The Best Way To Store Onions
What is the best way to store onions? You may have a bumper crop from your garden. Perhaps you bought them in bulk at the farmers market, grocery or warehouse store. They were a good deal at the time, but only if you can use them before they go bad. With the proper storage technique, you can keep them for fresh months and months.
But there is also the question of how to store onions once you've already cut it in half and used part of a bulb, or you have sliced and diced it.
How long can you keep those, and how?
Storing Sweet Onions
Sweet onions produced in early summer have a high moisture content and they will not keep as long. To keep them longer, the National Onion Council recommends wrapping each one in a paper towel and keeping them in your refrigerator. You will need to use them within a few weeks.
Storing Dry Bulb Onions
The pungent onions harvested in late summer and early fall can be stored for months. They have sulfurous compounds (the stuff that makes you cry when you cut them) that help preserve them. The National Onion Council says to store dry bulb onions in a place that is well ventilated, cool and dry. You don't want to store them in a plastic bag, they need to breathe.
What You Need: pantyhose
- Inspect all onions for soft spots, mold or other signs of damage. Only perfect onions are suitable for long-term storage. If they are already sprouting, don't think of storing them - use them immediately.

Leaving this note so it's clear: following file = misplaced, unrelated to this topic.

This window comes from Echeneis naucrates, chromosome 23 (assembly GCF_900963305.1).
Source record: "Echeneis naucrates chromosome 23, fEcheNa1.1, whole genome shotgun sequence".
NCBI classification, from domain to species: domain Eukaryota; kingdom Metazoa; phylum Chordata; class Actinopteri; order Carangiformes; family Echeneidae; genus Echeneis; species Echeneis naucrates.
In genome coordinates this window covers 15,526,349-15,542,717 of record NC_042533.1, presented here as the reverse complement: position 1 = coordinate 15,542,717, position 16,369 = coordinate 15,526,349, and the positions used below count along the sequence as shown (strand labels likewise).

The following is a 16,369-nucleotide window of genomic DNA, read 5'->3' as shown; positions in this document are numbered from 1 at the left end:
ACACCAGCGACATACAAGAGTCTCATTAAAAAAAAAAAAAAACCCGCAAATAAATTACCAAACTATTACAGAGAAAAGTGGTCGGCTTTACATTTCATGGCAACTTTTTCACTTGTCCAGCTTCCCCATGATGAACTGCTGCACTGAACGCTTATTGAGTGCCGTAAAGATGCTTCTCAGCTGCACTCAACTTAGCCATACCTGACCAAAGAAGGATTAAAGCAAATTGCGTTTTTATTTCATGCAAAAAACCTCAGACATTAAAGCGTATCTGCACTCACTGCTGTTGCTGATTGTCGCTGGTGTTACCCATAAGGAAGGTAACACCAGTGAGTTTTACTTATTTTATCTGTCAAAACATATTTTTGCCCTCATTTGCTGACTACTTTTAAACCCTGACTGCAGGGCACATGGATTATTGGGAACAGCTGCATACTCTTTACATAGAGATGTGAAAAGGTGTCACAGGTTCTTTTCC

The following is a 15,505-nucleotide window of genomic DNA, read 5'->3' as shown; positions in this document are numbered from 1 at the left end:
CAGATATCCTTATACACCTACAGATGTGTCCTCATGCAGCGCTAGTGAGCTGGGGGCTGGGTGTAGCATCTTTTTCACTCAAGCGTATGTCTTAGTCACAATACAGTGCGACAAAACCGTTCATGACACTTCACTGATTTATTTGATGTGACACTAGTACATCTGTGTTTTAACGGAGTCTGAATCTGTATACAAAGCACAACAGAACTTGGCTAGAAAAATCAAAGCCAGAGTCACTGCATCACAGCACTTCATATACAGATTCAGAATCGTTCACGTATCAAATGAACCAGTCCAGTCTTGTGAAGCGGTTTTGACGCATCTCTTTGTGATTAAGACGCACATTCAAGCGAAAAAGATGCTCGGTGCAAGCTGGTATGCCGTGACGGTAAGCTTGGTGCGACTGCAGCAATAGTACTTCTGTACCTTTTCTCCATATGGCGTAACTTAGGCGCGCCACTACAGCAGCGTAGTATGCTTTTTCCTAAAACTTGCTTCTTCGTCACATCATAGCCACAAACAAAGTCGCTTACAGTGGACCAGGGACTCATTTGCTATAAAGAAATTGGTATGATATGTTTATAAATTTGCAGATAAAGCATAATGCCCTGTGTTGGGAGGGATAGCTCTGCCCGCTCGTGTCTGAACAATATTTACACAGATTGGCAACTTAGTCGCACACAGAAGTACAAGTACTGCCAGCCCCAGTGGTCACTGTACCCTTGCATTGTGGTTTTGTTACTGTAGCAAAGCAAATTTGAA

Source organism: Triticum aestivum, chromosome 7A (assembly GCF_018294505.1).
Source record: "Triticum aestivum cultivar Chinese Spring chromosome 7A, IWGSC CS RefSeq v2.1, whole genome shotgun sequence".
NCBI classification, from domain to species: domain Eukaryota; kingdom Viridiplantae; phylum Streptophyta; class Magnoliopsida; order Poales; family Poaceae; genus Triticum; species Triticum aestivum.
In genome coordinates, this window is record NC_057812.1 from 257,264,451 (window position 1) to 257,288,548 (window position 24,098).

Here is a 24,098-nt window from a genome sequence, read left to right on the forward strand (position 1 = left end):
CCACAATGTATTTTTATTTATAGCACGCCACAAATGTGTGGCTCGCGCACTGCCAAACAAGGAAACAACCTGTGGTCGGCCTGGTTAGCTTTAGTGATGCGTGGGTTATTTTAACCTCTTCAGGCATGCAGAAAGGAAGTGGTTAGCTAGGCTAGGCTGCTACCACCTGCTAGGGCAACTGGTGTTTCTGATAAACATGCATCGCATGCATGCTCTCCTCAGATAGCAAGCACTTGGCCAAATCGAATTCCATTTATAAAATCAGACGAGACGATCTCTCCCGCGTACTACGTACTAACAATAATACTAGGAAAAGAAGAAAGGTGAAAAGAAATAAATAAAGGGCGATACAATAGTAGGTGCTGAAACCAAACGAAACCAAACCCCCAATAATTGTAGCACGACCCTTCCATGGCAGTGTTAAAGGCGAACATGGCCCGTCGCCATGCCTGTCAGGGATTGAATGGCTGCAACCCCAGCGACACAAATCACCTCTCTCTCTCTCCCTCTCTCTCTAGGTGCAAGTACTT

- Cut off the legs from a clean pair of pantyhose.
- Drop an onion into the foot of the first leg, and tie a knot.
- Continue adding onions and tying knots until both legs are full.
- Hang the pantyhose in a cool, dry place (a location with a temperature between 40-45° is ideal).
- When you need an onion, simply cut a slit in the side of one of the tied off sections. This will allow you to reuse the pantyhose again and again. Next time, just slip an onion into the section via the slit.
Tips for Storing Dry Bulb Onions:
- If the onions are homegrown, allow them to dry before storing.
- Avoid storing onions near other produce. Many fruits and vegetables will absorb the onion's flavor.
- Onions can also be stored in mesh bags or braided.
- Expect your onions to last up to eight months in storage.
Storing Cut Onions
It is an urban legend that cut onions are a magnet for bacteria and viruses. In fact, the cut surface is acidic and has sulfur compounds which inhibit bacteria and mold. You can keep cut onions once you have cut into the bulb or sliced or chopped them. Keep them in a sealed container in the refrigerator for seven to ten days, according to the USDA and the National Onion Council. You can also freeze sliced or chopped onions to use in recipes, although they won't be as crisp when thawed.